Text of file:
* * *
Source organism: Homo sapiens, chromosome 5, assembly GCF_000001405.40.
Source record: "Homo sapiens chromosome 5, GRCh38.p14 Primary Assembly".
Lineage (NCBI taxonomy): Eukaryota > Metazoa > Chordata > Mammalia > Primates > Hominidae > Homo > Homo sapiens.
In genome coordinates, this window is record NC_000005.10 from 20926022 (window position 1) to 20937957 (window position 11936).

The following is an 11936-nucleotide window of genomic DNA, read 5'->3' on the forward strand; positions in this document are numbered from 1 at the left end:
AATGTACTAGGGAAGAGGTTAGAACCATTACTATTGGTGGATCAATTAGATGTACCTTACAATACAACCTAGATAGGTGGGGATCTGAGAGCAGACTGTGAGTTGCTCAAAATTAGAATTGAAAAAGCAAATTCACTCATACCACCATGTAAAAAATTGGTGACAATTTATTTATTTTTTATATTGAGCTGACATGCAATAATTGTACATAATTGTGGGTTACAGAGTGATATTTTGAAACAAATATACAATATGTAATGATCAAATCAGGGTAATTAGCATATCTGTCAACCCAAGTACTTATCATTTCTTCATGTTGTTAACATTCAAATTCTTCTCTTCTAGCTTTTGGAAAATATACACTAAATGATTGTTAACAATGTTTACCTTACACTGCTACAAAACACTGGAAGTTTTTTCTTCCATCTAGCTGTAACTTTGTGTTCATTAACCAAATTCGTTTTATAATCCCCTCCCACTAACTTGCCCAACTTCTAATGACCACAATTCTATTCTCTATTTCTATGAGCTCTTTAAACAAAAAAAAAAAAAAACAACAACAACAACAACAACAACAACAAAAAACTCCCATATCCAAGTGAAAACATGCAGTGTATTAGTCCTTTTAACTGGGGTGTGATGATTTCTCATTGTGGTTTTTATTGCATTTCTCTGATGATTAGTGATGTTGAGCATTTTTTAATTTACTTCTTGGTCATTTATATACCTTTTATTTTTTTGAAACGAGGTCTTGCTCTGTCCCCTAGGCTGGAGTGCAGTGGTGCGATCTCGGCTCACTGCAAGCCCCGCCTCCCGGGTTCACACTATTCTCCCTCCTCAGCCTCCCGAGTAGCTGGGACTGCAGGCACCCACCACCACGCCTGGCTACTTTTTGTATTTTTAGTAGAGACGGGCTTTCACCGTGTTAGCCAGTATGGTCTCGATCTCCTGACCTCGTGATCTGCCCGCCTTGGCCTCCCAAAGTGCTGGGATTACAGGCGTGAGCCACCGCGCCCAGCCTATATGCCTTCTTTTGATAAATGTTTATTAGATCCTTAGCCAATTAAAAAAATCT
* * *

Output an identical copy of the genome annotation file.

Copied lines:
Source organism: Homo sapiens, chromosome 5, assembly GCF_000001405.40.
Source record: "Homo sapiens chromosome 5, GRCh38.p14 Primary Assembly".
Lineage (NCBI taxonomy): Eukaryota > Metazoa > Chordata > Mammalia > Primates > Hominidae > Homo > Homo sapiens.
In genome coordinates, this window is record NC_000005.10 from 20926022 (window position 1) to 20937957 (window position 11936).

The following is an 11936-nucleotide window of genomic DNA, read 5'->3' on the forward strand; positions in this document are numbered from 1 at the left end:
AATGTACTAGGGAAGAGGTTAGAACCATTACTATTGGTGGATCAATTAGATGTACCTTACAATACAACCTAGATAGGTGGGGATCTGAGAGCAGACTGTGAGTTGCTCAAAATTAGAATTGAAAAAGCAAATTCACTCATACCACCATGTAAAAAATTGGTGACAATTTATTTATTTTTTATATTGAGCTGACATGCAATAATTGTACATAATTGTGGGTTACAGAGTGATATTTTGAAACAAATATACAATATGTAATGATCAAATCAGGGTAATTAGCATATCTGTCAACCCAAGTACTTATCATTTCTTCATGTTGTTAACATTCAAATTCTTCTCTTCTAGCTTTTGGAAAATATACACTAAATGATTGTTAACAATGTTTACCTTACACTGCTACAAAACACTGGAAGTTTTTTCTTCCATCTAGCTGTAACTTTGTGTTCATTAACCAAATTCGTTTTATAATCCCCTCCCACTAACTTGCCCAACTTCTAATGACCACAATTCTATTCTCTATTTCTATGAGCTCTTTAAACAAAAAAAAAAAAAAACAACAACAACAACAACAACAACAACAAAAAACTCCCATATCCAAGTGAAAACATGCAGTGTATTAGTCCTTTTAACTGGGGTGTGATGATTTCTCATTGTGGTTTTTATTGCATTTCTCTGATGATTAGTGATGTTGAGCATTTTTTAATTTACTTCTTGGTCATTTATATACCTTTTATTTTTTTGAAACGAGGTCTTGCTCTGTCCCCTAGGCTGGAGTGCAGTGGTGCGATCTCGGCTCACTGCAAGCCCCGCCTCCCGGGTTCACACTATTCTCCCTCCTCAGCCTCCCGAGTAGCTGGGACTGCAGGCACCCACCACCACGCCTGGCTACTTTTTGTATTTTTAGTAGAGACGGGCTTTCACCGTGTTAGCCAGTATGGTCTCGATCTCCTGACCTCGTGATCTGCCCGCCTTGGCCTCCCAAAGTGCTGGGATTACAGGCGTGAGCCACCGCGCCCAGCCTATATGCCTTCTTTTGATAAATGTTTATTAGATCCTTAGCCAATTAAAAAAATCT